Accurately Quantifying Gas/Particle Partitioning in Environmental Chambers Despite Wall Losses

New technique separates effects of chamber from reacting aerosol to improve measurement of chemical yields of atmospherically relevant products. 

The Science

For decades, environmental “smog” chambers have been used to determine how much secondary organic aerosol (SOA) can form from certain gaseous emissions and to study their chemistry. But in recent years, it has become clear that gases can stick to the walls of the bag, which can change the results of particle chamber experiments. The researchers provide an experimental method for studying aerosol formation from gases while taking into account their losses to the walls.

The Impact

This experimental method for studying gas/particle partitioning in environmental chambers allows researchers to track the fates of molecules as gases and particles through a chamber experiment. This allows study of fundamental behaviors of gas- and particle-phase compounds and assessment of potential underestimation of secondary aerosol production due to wall losses in the chamber. These techniques may help researchers design better future chamber experiments and increase precision of aerosol yield measurements.



Gas/particle partitioning is a critical atmospheric process that remains extremely difficult to measure in the atmosphere, and even in atmospheric environmental chambers. In this work, researchers oxidize known precursors to produce fast bursts of multiple low-volatility compounds. By injecting different amounts of liquid organic seed aerosol into the chamber and tracking the rate of decrease of the gases in high time resolution, they model the gas/particle partitioning including both gas- and particle-phase wall losses. Different amounts of aerosol “condensational sinks” show different rates of gas-phase decrease, indicating that the effect of gas/particle partitioning is clearly separable from gas/wall partitioning and therefore measurable in chamber experiments. The experiments extract a measurement of the mass accommodation coefficient (a key parameter in aerosol models that represents the probability that a gas molecule will stick in the aerosol) for multiple different compounds. Because older measurements of the accommodation coefficient are very difficult and vary by many orders of magnitude, the current experiments offer additional precision beyond what was previously available, suggest the accommodation coefficient is close to 1 for the organic aerosols studied, and allow estimation of potential underestimation of products for these reactions.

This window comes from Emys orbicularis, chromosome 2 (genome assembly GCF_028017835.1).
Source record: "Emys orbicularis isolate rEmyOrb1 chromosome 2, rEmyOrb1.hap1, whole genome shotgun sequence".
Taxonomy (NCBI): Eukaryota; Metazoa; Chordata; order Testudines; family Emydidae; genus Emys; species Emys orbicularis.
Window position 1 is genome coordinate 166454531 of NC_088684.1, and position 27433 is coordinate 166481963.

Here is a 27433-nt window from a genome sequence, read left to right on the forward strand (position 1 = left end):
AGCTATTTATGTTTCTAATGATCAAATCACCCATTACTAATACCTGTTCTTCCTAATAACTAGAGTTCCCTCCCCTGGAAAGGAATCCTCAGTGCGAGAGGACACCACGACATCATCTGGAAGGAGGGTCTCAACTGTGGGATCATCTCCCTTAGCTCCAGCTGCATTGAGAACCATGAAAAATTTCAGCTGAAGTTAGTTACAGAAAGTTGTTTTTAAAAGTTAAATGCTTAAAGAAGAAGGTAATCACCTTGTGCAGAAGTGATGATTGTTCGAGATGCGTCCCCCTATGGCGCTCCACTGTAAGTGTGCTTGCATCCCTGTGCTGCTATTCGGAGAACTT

Principal Investigator(s)

Jose Jimenez
University of Colorado, Boulder

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Funding for this work was provided by DOE (BER/ASR) DESC0011105 and DE-SC0016559, DOE (SBIR) DESC0011218, NSF AGS-1360834, NSF AGS-1420007, and an EPA STAR graduate fellowship (FP-91770901-0).


Krechmer, J., D. Day, P. Ziemann, and J. Jimenez. “Direct Measurements of Gas/Particle Partitioning and Mass Accommodation Coefficients in Environmental Chambers.” Environmental Science & Technology, 51(20), (2017). doi:10.1021/acs.est.7b02144